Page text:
By Nathan Peterson
Starring: Aubrey Plaza, Mark Duplass, Jake Johnson, Karan Soni
As a part-time film ‘snob’, there is nothing more satisfying than finding a film that goes under the radar, and being part of an exclusive club of people who get the chance to see something before it get’s famous.
That happened last year when I was lucky enough to get to see the comedy/drama Safety Not Guaranteed, the most notable film to date from erstwhile-Star-Wars-Episode-VII-linked director Colin Trevorrow.
The film follows Darius (Plaza), an angsty young intern at a Seattle magazine who is sent on assignment with Jeff (Johnson) to write an article about an intriguing advert in a local newspaper, and the man who posted it. The advert reads:
“Wanted: Somebody to go back in time with me. This is not a joke. P.O. Box 91 Ocean View, WA 99393. You’ll get paid after we get back. Must bring your own weapons. Safety not guaranteed. I have only done this once before.”
Using the assignment as a way of escaping her life, Darius follows Jeff and fellow intern Arnau (Soni) to a seaside resort to investigate further. Before too long, the group find that the advert was placed by a man named Kenneth (Duplass) and try to gain his trust to discover the truth behind his advertisement. Is Kenneth a practical joker or does he have mental issues? Does he truly believe he can time travel? Is there more to Kenneth than meets the eye?
And that is where I will leave you with the synopsis. Sometimes a film needs to be enjoyed without having too much knowledge up front. Whilst I wouldn’t say that Safety Not Guaranteed is a rollercoaster of a film filled with unforeseen twists and turns, I don’t want to divulge too much information so as not to spoil the story.
As a comedy actor, Jake Johnson is definitely one to look out for. Most notable for his role in New Girl, he continues his fine form into Safety Not Guaranteed, where it could be argued he plays the same character. At the tender age of 34, he successfully manages to portray a weathered and fatigued reporter who cares more about himself than the story. It can’t be long before Johnson get’s the right role at the right time and becomes a household name. Think, disillusioned Paul Rudd.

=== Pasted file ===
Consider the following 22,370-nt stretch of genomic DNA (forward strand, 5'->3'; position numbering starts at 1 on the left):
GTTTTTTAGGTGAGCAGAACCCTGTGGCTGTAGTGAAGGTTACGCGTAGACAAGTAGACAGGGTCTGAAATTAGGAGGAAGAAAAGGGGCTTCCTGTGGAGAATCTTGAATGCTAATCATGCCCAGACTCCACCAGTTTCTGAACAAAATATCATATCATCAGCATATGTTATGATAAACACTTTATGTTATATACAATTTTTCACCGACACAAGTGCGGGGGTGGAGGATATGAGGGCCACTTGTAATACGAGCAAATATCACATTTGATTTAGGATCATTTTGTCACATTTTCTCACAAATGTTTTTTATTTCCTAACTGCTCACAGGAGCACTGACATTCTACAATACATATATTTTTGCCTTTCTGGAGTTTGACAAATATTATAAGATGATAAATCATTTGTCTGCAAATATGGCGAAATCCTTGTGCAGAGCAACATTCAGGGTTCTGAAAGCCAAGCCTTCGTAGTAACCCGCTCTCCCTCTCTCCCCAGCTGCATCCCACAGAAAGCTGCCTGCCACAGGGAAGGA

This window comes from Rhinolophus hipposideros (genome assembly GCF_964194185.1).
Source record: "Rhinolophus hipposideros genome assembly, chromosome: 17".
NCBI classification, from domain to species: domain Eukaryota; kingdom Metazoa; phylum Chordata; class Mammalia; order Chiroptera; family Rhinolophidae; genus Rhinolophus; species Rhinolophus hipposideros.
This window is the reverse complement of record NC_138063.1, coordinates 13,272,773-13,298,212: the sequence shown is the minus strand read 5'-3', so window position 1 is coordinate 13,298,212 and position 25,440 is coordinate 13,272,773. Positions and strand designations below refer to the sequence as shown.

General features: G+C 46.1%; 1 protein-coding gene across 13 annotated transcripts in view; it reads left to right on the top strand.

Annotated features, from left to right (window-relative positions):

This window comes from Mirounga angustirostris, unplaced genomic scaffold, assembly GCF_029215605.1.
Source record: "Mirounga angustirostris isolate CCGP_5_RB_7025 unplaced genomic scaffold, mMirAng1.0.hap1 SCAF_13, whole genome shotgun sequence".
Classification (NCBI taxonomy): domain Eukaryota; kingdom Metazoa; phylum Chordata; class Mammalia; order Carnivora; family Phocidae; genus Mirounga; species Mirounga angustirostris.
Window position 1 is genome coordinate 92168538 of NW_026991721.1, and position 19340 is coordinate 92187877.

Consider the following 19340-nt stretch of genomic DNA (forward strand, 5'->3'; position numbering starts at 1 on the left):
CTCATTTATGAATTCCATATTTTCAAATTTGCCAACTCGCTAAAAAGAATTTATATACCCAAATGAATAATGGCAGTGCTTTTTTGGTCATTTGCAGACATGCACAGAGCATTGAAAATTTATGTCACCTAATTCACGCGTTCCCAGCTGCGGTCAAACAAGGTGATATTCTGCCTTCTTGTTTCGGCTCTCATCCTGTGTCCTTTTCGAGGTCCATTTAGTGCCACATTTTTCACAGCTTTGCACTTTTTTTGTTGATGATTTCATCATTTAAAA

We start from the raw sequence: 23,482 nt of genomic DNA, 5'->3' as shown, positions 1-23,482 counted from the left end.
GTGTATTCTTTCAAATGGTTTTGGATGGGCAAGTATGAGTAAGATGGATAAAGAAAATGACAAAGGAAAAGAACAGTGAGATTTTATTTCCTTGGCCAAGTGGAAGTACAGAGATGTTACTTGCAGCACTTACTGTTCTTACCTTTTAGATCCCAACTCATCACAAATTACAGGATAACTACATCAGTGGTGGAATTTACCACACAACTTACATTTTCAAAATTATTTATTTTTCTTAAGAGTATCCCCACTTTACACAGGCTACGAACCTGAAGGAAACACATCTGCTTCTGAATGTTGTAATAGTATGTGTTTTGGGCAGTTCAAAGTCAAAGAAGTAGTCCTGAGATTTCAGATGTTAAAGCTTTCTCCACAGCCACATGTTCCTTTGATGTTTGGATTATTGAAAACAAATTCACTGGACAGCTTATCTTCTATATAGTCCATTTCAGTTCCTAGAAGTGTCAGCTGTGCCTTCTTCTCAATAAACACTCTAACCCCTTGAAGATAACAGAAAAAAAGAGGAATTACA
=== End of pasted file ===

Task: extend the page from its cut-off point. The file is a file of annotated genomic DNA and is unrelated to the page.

Duplass as the mysterious Kenneth is also fantastic, breathing life into a character who you would want nothing to do with and yet feel complete empathy for the whole time. In some ways, his character is comparable to Alan from The Hangover, but on a much more real level that doesn’t (always) involve over the top comedy. But what Duplass does well is counteracting every comedy scene with one of underlying tragedy. You can tell that Kenneth’s state of mind may not just be physical, but also as a result of the actions of people around him.
But even with the top rate performances of Johnson and Duplass (and even Soni’s sheltered Arnau), this film belongs to Aubrey Plaza. For those who have seen Parks and Recreation, you will know her as the never-smiling April, and by God, does she have that moody, sulky, detached character down to a tee. What’s interesting here though is that whilst she starts off the film as someone tired of life, meeting the optimistic (albeit cagey) Duplass, set’s off a transformation in her that is beautiful to watch.
The relationship between Plaza and Duplass is touching and whilst you would never consider them as suitable romantically, there is an instant connection at some deep level that is clear to see. You cannot beat a film with two actors who have chemistry on-screen.
I could wax lyrical about Plaza all day, and I truly believe this is a girl headed to the top. Will she ever be an A-list Hollywood actress like Julia Roberts or Angelina Jolie? Probably not, but then I don’t think that’s where her talents are best used. In recent years we have seen talented young actresses such as Ellen Page and Juno Temple venture into the big screen epics, but we all know they are destined to be Queens of the Indie films. Plaza can and will take her place on that roster in the next couple of years, I have no doubt.
Trevorrow’s direction is also worth discussing, as his fine work allows the strong performances to shine through, knowing just the right time to close up on the actors, and when to pull back to show the quirky and breathtaking scenery.
This is a film, clocking in at a very reasonable 86 minutes, that includes very little fat. Every scene is there for a purpose, even those that concentrate on the sub plots more than the main story. For example, running alongside the main story, we see that Jeff’s true motivation for taking the story is to try to reconnect with his high school sweetheart, and dealing with the consequences when the reality doesn’t live up to the dream. Does it further the main plot? Not at all, but does it offer a comparable cautionary tale, that is somewhat fitting? Yes.
Safety Not Guaranteed is a charming tale of what possibilities we open ourselves up for if we just see life a little less cynically. To date it has received a warm reception, and whilst it may not yet be widely known, it is well on it’s way to be becoming a cult hit as word of mouth spreads.
Filled with heartwarming relationships and moments of true comedy, I can guarantee you will enjoy yourself. Or your time back!
Rating: 4 out of 5
Did you know? – The advert that the story revolves around actually exists and was published in 1997 in the “Backwoods Home Magazine” as a joke by Senior Editor John Silveira.